Financial Terms Declining-balance

# Definition of Declining-balance

## Declining-balance

A method of depreciation.

## Declining balance

An accelerated depreciation method that calculates depreciation each year by applying a fixed rate to the asset’s book (cost–accumulated depreciation) value. Depreciation stops when the asset’s book value reaches its salvage value.

# Related Terms:

## Double-declining-balance depreciation

Method of accelerated depreciation.

## Balance of payments

A statistical compilation formulated by a sovereign nation of all economic transactions
between residents of that nation and residents of all other nations during a stipulated period of time, usually a
calendar year.

Net flow of goods (exports minus imports) between countries.

## Balance sheet

Also called the statement of financial condition, it is a summary of the assets, liabilities, and
owners' equity.

## Balance sheet exposure

See:accounting exposure.

## Balance sheet identity

Total Assets = Total Liabilities + Total Stockholders' Equity

## Balanced fund

An investment company that invests in stocks and bonds. The same as a balanced mutual fund.

## Balanced mutual fund

This is a fund that buys common stock, preferred stock and bonds. The same as a
balanced fund.

## Basic balance

In a balance of payments, the basic balance is the net balance of the combination of the current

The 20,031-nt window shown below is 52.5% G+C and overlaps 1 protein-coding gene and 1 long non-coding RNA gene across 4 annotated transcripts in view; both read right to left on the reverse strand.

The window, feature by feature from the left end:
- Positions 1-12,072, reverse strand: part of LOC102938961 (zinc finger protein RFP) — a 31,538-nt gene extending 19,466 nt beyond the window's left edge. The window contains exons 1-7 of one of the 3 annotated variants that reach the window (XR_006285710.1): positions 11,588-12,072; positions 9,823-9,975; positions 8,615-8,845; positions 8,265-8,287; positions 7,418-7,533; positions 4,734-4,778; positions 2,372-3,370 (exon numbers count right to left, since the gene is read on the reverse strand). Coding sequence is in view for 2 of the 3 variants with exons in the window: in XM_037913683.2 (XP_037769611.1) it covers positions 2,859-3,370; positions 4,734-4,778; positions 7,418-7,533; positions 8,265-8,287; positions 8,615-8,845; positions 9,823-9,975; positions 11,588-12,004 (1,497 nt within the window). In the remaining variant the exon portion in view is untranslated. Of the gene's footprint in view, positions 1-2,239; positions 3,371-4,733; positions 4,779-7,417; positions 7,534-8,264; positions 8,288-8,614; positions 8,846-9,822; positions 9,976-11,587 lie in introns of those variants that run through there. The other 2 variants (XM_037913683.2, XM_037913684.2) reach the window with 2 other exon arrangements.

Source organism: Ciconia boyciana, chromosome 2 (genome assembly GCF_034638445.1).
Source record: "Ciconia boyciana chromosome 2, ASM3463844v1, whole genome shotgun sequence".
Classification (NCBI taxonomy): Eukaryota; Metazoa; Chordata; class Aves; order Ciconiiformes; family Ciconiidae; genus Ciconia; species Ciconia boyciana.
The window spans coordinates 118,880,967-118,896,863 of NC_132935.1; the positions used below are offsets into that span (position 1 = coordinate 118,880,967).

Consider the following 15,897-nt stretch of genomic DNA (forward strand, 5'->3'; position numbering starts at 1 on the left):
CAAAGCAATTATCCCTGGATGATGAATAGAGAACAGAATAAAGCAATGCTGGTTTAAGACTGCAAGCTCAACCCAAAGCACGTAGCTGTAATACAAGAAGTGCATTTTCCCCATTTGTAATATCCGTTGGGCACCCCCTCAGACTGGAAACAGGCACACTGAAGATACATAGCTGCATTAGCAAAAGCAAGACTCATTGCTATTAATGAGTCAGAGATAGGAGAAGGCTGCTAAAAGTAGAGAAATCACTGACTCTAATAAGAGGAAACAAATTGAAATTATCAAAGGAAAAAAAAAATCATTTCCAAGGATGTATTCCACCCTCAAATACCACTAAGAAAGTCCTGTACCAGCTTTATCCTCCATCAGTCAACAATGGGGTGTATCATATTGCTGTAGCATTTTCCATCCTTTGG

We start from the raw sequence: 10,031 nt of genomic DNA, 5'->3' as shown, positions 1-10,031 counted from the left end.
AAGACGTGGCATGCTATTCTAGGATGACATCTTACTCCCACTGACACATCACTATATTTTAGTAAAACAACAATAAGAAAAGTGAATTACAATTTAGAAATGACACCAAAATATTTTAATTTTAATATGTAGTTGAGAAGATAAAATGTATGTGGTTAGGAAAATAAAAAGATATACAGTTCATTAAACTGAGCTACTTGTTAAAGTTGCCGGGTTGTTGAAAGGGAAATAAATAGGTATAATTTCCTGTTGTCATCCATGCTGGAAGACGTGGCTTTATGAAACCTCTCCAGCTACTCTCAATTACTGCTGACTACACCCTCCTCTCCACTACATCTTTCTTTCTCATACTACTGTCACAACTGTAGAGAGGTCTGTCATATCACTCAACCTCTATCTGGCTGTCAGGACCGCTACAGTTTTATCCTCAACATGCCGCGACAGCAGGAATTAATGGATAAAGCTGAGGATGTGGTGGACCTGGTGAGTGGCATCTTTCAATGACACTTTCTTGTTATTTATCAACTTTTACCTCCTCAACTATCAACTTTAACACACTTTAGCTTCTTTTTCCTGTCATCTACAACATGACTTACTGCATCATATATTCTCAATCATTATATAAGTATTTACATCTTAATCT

account and the capital account.

## Compensating balance

An excess balance that is left in a bank to provide indirect compensation for loans
extended or services provided.

## Net cash balance

Beginning cash balance plus cash receipts minus cash disbursements.

## Off-balance-sheet financing

Financing that is not shown as a liability in a company's balance sheet.

## Receivables balance fractions

The percentage of a month's sales that remain uncollected (and part of
accounts receivable) at the end of succeeding months.

## Remaining principal balance

The amount of principal dollars remaining to be paid under the mortgage as of
a given point in time.

## Target cash balance

Optimal amount of cash for a firm to hold, considering the trade-off between the
opportunity costs of holding too much cash and the trading costs of holding too little cash.

## Zero-balance account (ZBA)

A checking account in which zero balance is maintained by transfers of funds
from a master account in an amount only large enough to cover checks presented.

## BALANCE SHEET

A “snapshot” statement that freezes a company on a particular day, like the last day of the year, and shows the balances in its asset, liability, and stockholders’ equity accounts. It’s governed by the formula:
Assets = Liabilities + Stockholders’ Equity.

## Balanced Scorecard

A system of non-financial performance measurement that links innovation, customer and process measures to financial performance.

## Balance Sheet

A financial statement showing the financial position of a business – its assets, liabilities and
capital – at the end of an accounting period.

## Balance Sheet

One of the basic financial statements; it lists the assets, liabilities, and equity accounts of the company. The balance Sheet is prepared using the balances at the end of a specific day.

## Trial balance

A listing of all the accounts and their balances on a specified day.

## balance sheet

A term often used instead of the more formal and correct
term—statement of financial condition. This financial statement summarizes